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3 of 3 people (100%) found this review helpful
Recommended
2,565.1 hrs on record
Posted: May 20
There is a reason EU4 is one of the highest rated games on Steam.

If someone were to ask me "what are some all time best games someone should own?"
I would say:

- EU4
- Mount and Blade Warband
- XCOM (new versions or old you choose)

EU4 is *NOT* a 4X, because to be honest most 4X are not really 4X, they are like 2.5-3X at most. IN EU4 you have to manage every aspect of your empire, administrative development, economy and trade, military progress, religion, and diplomatic relations. As opposed to many other games you have to actually use diplomacy because the AI is too strong and you cannot just make enemies with everyone and eat them. First off, if you did that you'd get a massive coalition and secondly, your country would implode from being at war too much and ceding too much land too quickly.

EU4 is a constant struggle against the AI especially if you challenge yourself and choose a nation that isn't historically powerful. That is the best way to play EU4 in my opinion - choose a goal and try to achieve it. Want to make The Hansa a thriving and powerful European nation in 1821? Want to expand the Papal State to own half of Europe by 1821 and shout "God WILLS IT!" a lot? Want to play a Native American tribe or the Aztecs and stop Europeans from gaining dominance in the new world? You can do all these things and play them out in what I would consider by far the most accurate and representative game out there.

EU4's interface is daunting at first, no doubt, but later you realize that it is that level of detail that makes things play out more similarly to real life. Your people will get upset if you're at war too long, your allies might not go with you into every war, some people wont ally you because they just dont like you or your religion or whatever, some wars you lose even though you have 2x their troops but they have better troops and more tactics, if you spend all your administrative power ceding provinces from enemies you'll fall behind in administrative tech and you'll also gain corruption in you nation. All these interactive elements form a platform for empire building that is hands down the closest to reality out there.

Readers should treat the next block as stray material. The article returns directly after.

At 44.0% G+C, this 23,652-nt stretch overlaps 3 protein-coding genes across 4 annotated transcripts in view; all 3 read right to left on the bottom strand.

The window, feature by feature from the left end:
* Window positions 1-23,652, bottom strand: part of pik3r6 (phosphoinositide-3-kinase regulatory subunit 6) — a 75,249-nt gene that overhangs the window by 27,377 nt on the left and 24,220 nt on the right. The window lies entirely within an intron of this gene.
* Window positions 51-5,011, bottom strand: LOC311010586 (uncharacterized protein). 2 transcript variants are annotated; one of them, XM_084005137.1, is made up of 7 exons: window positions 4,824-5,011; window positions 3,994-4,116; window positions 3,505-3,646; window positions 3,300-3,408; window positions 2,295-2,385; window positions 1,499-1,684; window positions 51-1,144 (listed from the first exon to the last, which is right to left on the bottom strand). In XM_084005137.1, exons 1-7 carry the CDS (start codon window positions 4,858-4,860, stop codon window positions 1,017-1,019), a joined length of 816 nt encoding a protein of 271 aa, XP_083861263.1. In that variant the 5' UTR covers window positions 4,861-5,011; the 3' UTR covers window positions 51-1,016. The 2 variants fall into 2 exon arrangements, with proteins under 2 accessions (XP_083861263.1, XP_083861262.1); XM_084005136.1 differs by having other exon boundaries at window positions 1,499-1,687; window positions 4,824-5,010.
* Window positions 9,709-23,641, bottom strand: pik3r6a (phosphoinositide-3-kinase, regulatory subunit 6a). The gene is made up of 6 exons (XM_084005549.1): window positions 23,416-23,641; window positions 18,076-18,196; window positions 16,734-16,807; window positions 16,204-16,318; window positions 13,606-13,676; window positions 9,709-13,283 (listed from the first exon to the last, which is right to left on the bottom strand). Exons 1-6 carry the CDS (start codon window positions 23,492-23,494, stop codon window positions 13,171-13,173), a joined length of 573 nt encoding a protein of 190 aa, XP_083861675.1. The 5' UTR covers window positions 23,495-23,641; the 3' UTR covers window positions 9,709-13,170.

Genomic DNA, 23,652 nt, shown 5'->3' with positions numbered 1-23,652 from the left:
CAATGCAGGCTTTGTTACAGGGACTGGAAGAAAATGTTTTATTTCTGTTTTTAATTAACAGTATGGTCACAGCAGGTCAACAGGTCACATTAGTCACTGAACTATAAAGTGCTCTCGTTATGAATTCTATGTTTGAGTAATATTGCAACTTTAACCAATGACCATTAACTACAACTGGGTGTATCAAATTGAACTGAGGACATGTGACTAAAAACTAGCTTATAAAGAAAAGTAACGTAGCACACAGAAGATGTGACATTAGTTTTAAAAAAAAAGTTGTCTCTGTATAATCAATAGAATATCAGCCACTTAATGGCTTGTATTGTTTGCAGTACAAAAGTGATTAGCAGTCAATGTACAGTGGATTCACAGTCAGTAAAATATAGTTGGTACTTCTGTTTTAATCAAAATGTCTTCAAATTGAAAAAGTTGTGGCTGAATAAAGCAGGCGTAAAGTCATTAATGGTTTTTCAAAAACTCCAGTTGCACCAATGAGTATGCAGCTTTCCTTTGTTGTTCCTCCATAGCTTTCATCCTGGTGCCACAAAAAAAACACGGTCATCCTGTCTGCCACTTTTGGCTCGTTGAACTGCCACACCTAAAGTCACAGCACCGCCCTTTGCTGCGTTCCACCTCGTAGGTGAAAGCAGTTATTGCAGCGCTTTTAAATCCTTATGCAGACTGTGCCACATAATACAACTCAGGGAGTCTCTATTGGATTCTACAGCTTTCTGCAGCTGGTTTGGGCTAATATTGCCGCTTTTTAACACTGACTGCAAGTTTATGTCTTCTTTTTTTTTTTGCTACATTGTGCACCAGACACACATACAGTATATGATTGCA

EU4 is not a 4X, it is in the truest form of the word a simulation of real world empire building.

10/10 in my book.
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5 of 7 people (71%) found this review helpful
5 people found this review funny
Recommended
654.3 hrs on record
Posted: May 15
This is my favorite genoci-I mean 'cultural assimilation' simulator.
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6 of 9 people (67%) found this review helpful
7 of 11 people (64%) found this review helpful
7 people found this review funny
Recommended
47.2 hrs on record
Posted: May 9
-Playing around in EU4 - Portugal campaign going well
-Get message from friend
-Shoot s**t with friend - he reminds me how good he used to be at Total War and how he always used to beat me
-"Yeah so much better than me man"
-Invite friend to buy game "It's way cooler than Total War!"
-He does
-Teach him basics (Tutorial is ok)
-We play new game. He's Castile, I try out Austria
-All heretics fear the HRE
-Funnel money into rebels in Castile at beginning of game
- "Hey man why did you do that??"
- "Idk I think it's a glitch or something"
- "Oh ok"
- continue funneling money
-He manages to wipe out Morocco, makes his way over to the new world.
-I solidify control over HRE
-Grow massive army
-He throws all his manpower and gold into the new world
-No army in Castile "Haha man you'll protect me right??"
-"right"
-Storms wreck all his ships, taking down fleets and armies
-Meteor destabilizes Castile
-Now I pour around 100 Ducats into Castilian Rebels
-40K Rebel Army arises
-"Man help me I'm getting destroyed!"
-"Ok but I need 100 ducats, it won't be cheap"
-Gives ducats
- "Sorry man that's not in my best interest"
- He says f you and quits

11/10 would destroy an ally's country from the inside and ruin a friendship again
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2 of 2 people (100%) found this review helpful
Recommended
359.9 hrs on record
Posted: May 8
I know that people are usually turned away from the game due to all the DLCs, but now that I've put over 300 hours into the game, I think I can rightfully say that EU4 is a great game and each DLC brings a nice change even if you don't get it. For example, I don't have Mare Nostrum, but I did get the update that came along with it. It brought a nice change to the game, and I save up for the DLC itself until it goes on sale or until I have enough to spare. I also thought that I might say that currently the game isn't working on my desktop due to my computer being annoying, but that isn't against the game since it works on my laptop still. I hope you buy the game and get some DLC if you really want to. Have a nice time exploring the world of EU4!